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AMNSY CALLS FOR STATE INVESTMENT IN “SMALL BUSINESS” MEDICAL SCHOOL LABS THAT ARE HUGE BOON TO ECONOMY

AMNSY CALLS FOR STATE INVESTMENT IN “SMALL BUSINESS” MEDICAL SCHOOL LABS THAT ARE HUGE BOON TO ECONOMY

The Associated Medical Schools of New York requests $50 million to support economic growth of the biomedical sector; NY’s medical schools will match funding 2:1

(New York, NY) – The Associated Medical Schools of New York calls on the state to invest $50 million in the new New York Fund For Innovation in Research and Scientific Talent (NY FIRST.)

This investment in research will support the creation of new laboratories at New York’s 16 medical schools—laboratories that are significant economic drivers. The $50 million state investment in research will be matched 2:1 by the medical schools, resulting in an overall investment of $150 million.

The $150 million research program will boost economic development and health advances by furthering drug discovery and accelerating commercialization of research. New York’s medical school laboratories are already generating intellectual property and numerous startup companies that boost local economies and create jobs.

“New York State’s medical schools have the potential to further contribute to the state economy and create thousands of additional good-paying jobs,” said Jo Wiederhorn, President of AMSNY. “Based on historical evidence, a $50 million investment from the state will result in a significant boon to the state economy.”

NY FIRST has clear potential to create and sustain thousands of high-skilled, high-wage jobs. AMSNY estimates that a $1 million investment by the state (matched 2:1 by the recipient medical school) would enable the creation of one world-class laboratory with approximately 8-10 employees. A $50 million annual investment by the state, then, would yield 4,000-5,000 direct jobs over 10 years. Wages for such jobs average $70,000 per year.

The precursor to NY FIRST (the NYSTAR Faculty Development Program) had an impressive 7:1 return on investment. From 2002 to 2009, a $36 million investment by New York State enabled the recruitment and retention of entrepreneurial scientific talent who, during that period, leveraged their awards into more than $250 million in additional federal grants and private philanthropy. This measurement does not include the value of intellectual property and startup/spinout companies those scientists developed, or return on investment between 2010 and today for the 80% of recruited researchers that remain in NY.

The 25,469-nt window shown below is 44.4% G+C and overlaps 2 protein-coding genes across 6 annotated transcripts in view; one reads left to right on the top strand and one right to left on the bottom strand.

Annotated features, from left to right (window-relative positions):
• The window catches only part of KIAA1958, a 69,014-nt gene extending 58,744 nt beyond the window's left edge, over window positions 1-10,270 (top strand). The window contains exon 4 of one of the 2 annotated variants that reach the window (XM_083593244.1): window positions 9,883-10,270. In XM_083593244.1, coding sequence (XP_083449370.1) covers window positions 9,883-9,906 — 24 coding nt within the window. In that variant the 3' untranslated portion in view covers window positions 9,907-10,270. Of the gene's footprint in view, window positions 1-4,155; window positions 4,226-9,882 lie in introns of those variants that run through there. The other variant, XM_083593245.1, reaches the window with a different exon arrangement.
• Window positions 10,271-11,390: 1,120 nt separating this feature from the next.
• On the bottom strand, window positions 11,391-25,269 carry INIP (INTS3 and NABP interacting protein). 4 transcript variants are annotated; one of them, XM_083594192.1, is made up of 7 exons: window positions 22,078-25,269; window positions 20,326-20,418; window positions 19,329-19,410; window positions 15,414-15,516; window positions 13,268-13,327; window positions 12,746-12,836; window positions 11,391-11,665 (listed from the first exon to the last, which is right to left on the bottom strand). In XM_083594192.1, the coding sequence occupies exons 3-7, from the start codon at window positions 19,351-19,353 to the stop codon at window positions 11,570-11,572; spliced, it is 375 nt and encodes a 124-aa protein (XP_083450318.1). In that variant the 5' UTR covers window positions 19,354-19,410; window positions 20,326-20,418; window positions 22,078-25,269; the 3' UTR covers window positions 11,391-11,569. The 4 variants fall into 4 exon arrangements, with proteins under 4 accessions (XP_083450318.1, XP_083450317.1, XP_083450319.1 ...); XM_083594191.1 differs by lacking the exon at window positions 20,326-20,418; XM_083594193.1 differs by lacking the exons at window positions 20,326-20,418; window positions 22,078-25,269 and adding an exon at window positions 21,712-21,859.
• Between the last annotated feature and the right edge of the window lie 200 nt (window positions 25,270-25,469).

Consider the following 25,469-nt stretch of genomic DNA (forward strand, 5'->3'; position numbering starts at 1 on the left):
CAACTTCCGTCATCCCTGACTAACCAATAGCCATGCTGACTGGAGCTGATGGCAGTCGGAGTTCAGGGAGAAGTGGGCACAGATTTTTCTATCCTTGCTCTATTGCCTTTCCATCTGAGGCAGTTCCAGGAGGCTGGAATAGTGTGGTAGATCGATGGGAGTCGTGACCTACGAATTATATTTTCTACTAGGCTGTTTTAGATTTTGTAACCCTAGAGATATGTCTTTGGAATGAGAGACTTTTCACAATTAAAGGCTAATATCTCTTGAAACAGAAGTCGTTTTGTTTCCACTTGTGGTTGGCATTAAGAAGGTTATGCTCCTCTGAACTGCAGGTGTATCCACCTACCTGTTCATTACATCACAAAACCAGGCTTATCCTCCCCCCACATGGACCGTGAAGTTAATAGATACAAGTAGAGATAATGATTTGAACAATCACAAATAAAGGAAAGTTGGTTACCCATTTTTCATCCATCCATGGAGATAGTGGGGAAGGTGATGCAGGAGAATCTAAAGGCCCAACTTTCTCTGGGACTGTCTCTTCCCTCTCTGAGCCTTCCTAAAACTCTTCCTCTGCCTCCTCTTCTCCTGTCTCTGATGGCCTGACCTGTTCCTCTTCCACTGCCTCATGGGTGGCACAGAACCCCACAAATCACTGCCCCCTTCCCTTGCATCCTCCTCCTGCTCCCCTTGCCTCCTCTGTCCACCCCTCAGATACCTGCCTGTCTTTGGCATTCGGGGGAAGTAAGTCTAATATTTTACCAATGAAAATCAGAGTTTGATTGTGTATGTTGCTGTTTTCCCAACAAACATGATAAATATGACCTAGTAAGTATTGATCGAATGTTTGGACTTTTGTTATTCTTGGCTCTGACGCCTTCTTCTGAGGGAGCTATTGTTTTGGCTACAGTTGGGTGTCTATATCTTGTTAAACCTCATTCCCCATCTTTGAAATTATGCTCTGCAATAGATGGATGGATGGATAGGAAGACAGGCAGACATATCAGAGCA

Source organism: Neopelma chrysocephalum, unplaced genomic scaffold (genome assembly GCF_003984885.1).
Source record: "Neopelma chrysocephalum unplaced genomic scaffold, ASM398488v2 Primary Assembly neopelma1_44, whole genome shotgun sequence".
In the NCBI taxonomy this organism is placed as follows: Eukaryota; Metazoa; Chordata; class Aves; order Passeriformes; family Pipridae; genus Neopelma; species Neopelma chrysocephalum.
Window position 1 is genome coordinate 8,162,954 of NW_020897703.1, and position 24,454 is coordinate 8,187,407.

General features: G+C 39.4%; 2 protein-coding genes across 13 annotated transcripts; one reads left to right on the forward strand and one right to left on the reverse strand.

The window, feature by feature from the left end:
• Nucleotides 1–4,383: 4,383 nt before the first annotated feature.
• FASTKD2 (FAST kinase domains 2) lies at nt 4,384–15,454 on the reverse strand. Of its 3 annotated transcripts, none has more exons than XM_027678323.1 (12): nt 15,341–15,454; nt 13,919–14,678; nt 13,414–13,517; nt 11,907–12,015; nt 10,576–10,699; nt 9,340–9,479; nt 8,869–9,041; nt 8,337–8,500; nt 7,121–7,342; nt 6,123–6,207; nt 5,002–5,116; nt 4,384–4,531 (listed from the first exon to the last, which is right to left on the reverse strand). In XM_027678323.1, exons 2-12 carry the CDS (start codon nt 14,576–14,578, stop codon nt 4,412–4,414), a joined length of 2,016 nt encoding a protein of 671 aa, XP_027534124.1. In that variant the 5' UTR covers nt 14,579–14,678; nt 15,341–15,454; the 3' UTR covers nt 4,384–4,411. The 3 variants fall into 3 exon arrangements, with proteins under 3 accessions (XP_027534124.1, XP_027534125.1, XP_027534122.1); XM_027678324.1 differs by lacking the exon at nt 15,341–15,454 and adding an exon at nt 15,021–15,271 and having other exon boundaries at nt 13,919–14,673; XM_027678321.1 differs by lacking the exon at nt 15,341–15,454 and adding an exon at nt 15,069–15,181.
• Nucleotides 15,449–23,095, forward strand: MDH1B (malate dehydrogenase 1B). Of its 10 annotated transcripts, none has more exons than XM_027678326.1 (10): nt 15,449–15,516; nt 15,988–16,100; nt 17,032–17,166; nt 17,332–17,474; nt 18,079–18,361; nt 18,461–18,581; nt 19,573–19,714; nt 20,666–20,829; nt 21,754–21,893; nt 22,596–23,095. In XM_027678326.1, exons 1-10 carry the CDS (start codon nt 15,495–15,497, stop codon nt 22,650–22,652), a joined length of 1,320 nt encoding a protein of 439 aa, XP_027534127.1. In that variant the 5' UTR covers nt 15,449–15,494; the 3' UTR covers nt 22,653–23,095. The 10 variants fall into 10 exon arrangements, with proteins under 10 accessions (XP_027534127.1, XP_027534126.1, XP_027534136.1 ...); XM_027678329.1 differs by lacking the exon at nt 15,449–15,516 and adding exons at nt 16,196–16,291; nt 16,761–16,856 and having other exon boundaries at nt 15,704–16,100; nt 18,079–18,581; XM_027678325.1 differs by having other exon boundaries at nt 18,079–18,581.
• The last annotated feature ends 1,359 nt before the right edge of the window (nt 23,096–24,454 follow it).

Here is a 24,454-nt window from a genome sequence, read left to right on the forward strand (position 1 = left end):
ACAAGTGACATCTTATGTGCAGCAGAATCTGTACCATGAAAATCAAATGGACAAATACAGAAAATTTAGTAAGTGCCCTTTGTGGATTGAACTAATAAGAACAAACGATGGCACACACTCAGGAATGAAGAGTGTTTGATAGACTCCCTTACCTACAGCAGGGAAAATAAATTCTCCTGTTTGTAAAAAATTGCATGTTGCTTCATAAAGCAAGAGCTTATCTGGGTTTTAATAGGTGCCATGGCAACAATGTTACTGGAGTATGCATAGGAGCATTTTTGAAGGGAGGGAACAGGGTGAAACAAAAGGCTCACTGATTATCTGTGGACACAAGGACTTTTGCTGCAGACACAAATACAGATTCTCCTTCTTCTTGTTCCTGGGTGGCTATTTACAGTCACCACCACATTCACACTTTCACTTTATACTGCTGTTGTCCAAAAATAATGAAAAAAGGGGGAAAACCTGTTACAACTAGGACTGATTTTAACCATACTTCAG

Startup and spinout companies born from medical school labs represent a significant economic driver with tremendous potential for growth. For example, in January, Dr. Lewis Cantley, a researcher based at Weill Cornell Medicine, launched Petra Pharma as a result of work done in his lab. Dr. Cantley is a serial entrepreneur recruited to Weill Cornell Medicine from Harvard in 2013. He has made breakthrough discoveries in cancer research and, while at Harvard, launched Agios Pharma, now valued at $2.4 billion. He estimates that his latest venture, which was launched with $48 million in Series A financing, will employ an additional 25 people by the end of 2016.

In addition to the substantial economic benefit, investment in NY FIRST would facilitate the development of, and access to, new cures by increasing the number of labs conducting groundbreaking research. New York medical schools have in the past contributed significantly to medical research. For example, research that led directly to the Human Papilloma Virus (HPV) vaccine was conducted at the University of Rochester.

According to AMSNY, there’s a significant urgency to having the state make this investment now. That’s because other states have made medical research a very clear economic development priority. States such as Minnesota, Indiana, Nevada and Utah – each with only one medical school, in contrast to New York’s 16 – are appropriating tens of millions of dollars to their medical institutions to support bioscience infrastructure. More aggressive bioscience investors, such as California, Texas and Massachusetts, are allocating billions of dollars for the same purpose.